There's a woman who wears an arctic fox around her neck, a live one. She goes out walking in snowstorms, and if you pass her, it's the fox that greets you, not the woman. Sometimes it says innocuous things

Some weather we're having
Stay warm
Careful; there's black ice

Other times it tells unsettling jokes with punchlines you can't understand (Did you hear about the man who lost his mind? He was a bellwether, and thirty feasted. Thirty! Hahahaha)

And other times it just makes stray remarks that may be madness or may be prophecy, and if you run to write them down, you find the words have faded, and if you try to put them from your mind, they're all that you can think, a tune with nonsense words you can't escape.

(continued, briefly)

asakiyume: (cloud snow)
Thank you, everyone, for your good wishes last entry. The healing angel is recovering quite nicely, though still with lingering joint pain. Hope that goes away for him. This week is winter vacation, so that gives him more time to recuperate without missing more school (he's already missed two weeks).

In English he's supposed to be reading The Kite Runner. Although I was pleasantly surprised by his last book, Angela's Ashes, this one is every bit as awesomely depressing as Good-for-You English-class books come. We've been reading it out loud, and to get us through the current chapter (we're still in the very early part of the book), we together created a drinking game--but with the drink being ginger ale.


The check marks represent how many times the thing in question came up (and consequently how many times we took a drink). Hassan is the narrator's childhood playmate and servant, whom the narrator treats rottenly. The narrator's got Big Regret about this as the adult telling the story, but right now we've been working up to whatever Really Terrible thing he's going to do to Hassan. Hence drinking game prompt no. 1: take a drink every time the narrator makes a dark allusion to the thing that made him what he is today.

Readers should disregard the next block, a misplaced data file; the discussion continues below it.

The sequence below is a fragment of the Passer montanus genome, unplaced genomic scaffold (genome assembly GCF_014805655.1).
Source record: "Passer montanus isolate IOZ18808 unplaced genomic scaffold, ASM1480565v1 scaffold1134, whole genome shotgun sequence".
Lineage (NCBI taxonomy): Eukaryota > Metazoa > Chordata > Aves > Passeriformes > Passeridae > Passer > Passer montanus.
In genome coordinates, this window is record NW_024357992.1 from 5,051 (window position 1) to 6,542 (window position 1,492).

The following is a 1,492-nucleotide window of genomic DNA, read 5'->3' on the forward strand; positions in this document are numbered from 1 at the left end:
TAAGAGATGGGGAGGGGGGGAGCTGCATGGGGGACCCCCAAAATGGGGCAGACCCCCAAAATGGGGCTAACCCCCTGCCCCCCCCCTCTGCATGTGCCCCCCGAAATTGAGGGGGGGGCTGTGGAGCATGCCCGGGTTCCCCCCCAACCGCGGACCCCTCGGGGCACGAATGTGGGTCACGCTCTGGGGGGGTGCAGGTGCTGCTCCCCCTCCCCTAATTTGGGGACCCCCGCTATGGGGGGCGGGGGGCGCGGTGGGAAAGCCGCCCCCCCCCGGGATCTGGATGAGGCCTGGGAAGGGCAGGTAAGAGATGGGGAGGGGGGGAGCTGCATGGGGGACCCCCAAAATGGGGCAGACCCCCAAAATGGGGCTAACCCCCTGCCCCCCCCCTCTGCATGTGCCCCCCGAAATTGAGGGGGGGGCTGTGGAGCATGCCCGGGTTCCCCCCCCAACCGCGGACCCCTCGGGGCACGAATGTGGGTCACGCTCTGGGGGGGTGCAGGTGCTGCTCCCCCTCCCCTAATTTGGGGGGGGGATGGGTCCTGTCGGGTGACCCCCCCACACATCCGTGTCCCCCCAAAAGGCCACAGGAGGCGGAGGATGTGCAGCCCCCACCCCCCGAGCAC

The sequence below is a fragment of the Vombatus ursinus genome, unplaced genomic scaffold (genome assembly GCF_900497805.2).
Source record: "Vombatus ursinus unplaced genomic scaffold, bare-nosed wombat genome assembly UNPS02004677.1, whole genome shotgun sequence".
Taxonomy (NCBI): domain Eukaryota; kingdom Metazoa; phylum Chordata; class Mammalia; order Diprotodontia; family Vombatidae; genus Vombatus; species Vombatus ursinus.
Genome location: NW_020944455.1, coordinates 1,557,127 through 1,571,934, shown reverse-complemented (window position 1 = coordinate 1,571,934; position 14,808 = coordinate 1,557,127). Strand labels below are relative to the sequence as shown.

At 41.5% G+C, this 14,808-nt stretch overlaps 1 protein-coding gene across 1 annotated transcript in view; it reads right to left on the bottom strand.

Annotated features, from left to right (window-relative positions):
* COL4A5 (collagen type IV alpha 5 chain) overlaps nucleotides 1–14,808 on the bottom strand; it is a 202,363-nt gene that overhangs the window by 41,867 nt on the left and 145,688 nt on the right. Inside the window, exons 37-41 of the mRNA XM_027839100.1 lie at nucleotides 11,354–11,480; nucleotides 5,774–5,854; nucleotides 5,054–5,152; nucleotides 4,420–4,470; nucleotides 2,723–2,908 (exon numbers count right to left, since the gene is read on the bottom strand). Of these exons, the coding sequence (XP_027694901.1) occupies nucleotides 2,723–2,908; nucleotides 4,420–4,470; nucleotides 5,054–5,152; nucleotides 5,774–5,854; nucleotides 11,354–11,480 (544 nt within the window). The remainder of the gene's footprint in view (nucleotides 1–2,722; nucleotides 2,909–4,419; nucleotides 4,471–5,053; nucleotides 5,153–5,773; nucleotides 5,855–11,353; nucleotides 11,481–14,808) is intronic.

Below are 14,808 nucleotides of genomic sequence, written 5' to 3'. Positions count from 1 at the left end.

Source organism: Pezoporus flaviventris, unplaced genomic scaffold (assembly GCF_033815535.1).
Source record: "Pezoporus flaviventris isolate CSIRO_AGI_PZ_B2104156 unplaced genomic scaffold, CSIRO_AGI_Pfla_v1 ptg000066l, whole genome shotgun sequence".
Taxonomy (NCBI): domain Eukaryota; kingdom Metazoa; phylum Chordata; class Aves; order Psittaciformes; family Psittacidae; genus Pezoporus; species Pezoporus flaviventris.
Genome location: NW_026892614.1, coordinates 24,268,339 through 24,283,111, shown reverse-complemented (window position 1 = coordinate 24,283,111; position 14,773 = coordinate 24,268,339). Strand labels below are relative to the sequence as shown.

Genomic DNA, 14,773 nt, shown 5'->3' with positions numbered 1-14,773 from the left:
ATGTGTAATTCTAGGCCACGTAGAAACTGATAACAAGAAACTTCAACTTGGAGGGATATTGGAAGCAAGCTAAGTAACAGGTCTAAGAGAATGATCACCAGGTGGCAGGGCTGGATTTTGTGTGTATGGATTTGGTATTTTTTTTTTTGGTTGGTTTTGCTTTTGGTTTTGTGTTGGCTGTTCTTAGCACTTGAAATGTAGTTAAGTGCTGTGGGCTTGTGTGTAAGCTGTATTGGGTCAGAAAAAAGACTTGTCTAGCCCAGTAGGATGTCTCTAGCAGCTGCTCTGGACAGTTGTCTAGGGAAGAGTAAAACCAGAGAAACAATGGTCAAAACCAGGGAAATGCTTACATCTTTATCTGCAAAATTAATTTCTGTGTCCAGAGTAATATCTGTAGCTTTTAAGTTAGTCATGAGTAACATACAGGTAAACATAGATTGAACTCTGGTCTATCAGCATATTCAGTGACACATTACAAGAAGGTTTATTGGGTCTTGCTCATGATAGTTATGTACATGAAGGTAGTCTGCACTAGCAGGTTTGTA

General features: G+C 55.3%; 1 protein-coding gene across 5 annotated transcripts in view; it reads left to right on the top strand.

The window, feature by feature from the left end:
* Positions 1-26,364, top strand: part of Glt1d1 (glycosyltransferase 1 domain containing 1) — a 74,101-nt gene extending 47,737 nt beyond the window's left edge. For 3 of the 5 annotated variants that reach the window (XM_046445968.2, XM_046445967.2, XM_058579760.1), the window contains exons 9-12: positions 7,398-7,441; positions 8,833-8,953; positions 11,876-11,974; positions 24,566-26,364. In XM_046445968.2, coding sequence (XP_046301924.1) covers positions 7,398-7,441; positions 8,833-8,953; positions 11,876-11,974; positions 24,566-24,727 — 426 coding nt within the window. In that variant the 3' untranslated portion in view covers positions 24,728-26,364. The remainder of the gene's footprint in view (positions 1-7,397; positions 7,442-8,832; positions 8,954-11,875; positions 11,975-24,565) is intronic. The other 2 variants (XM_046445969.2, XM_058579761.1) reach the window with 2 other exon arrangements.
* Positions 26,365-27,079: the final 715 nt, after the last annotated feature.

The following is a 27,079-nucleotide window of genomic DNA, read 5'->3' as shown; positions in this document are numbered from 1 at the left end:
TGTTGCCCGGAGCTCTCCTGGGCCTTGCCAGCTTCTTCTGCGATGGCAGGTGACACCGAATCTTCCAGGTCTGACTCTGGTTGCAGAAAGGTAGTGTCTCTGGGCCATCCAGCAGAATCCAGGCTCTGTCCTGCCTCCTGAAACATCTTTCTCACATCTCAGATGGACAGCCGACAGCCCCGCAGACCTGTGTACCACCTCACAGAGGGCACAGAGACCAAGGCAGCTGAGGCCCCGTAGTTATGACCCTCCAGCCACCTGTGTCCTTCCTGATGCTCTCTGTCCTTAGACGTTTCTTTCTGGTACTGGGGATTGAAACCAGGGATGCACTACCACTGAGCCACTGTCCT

Drinking game prompt no. 2 and no. 4 are self-explanatory. No. 3 is my shorthand for "disappointment in failing to receive his father's love"--the narrator's father is emotionally distant and not very interested in his son. Drinking game prompt no. 5, Hazaras, means take a drink every time Hazaras, the despised ethnic group that Hassan belongs to, are mentioned.

(In writing this entry I went and looked at a plot summary to see just how bad a thing we're in for. Oh. My. God.)

Let's change the subject. Here is a photo of a fire hydrant with a metal marker on it. It looks sort of like the hydrant is a child holding a balloon. If the snow gets high, the idea is that the metal marker is still visible, so (a) snowplows will be careful and (b) people will dig it out. As you can see, one of the neighbors did indeed dig it out. Thank you, civic-minded neighbor!

For a couple of years, someone or ones went around bending and twisting the markers . . . but that person (or those people) must have lost interest in that very mild form of troublemaking, because there's the marker, tall and straight.